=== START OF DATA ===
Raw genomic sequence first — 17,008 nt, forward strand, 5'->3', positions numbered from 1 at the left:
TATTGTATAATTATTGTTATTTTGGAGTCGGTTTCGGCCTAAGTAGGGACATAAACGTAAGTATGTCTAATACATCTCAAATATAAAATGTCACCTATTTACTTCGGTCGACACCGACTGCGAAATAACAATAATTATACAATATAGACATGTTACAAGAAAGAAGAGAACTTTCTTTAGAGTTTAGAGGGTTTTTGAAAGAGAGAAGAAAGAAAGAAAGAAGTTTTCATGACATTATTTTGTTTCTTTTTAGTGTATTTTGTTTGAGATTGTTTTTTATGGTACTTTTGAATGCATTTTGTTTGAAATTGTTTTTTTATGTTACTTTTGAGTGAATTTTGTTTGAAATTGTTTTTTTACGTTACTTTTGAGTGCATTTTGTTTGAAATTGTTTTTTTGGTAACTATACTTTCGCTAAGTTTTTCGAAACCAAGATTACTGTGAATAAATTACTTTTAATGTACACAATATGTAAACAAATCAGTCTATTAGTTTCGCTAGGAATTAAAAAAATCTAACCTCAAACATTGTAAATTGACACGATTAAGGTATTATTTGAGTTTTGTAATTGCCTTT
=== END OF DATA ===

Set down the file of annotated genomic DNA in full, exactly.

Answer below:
Raw genomic sequence first — 17,008 nt, forward strand, 5'->3', positions numbered from 1 at the left:
TATTGTATAATTATTGTTATTTTGGAGTCGGTTTCGGCCTAAGTAGGGACATAAACGTAAGTATGTCTAATACATCTCAAATATAAAATGTCACCTATTTACTTCGGTCGACACCGACTGCGAAATAACAATAATTATACAATATAGACATGTTACAAGAAAGAAGAGAACTTTCTTTAGAGTTTAGAGGGTTTTTGAAAGAGAGAAGAAAGAAAGAAAGAAGTTTTCATGACATTATTTTGTTTCTTTTTAGTGTATTTTGTTTGAGATTGTTTTTTATGGTACTTTTGAATGCATTTTGTTTGAAATTGTTTTTTTATGTTACTTTTGAGTGAATTTTGTTTGAAATTGTTTTTTTACGTTACTTTTGAGTGCATTTTGTTTGAAATTGTTTTTTTGGTAACTATACTTTCGCTAAGTTTTTCGAAACCAAGATTACTGTGAATAAATTACTTTTAATGTACACAATATGTAAACAAATCAGTCTATTAGTTTCGCTAGGAATTAAAAAAATCTAACCTCAAACATTGTAAATTGACACGATTAAGGTATTATTTGAGTTTTGTAATTGCCTTT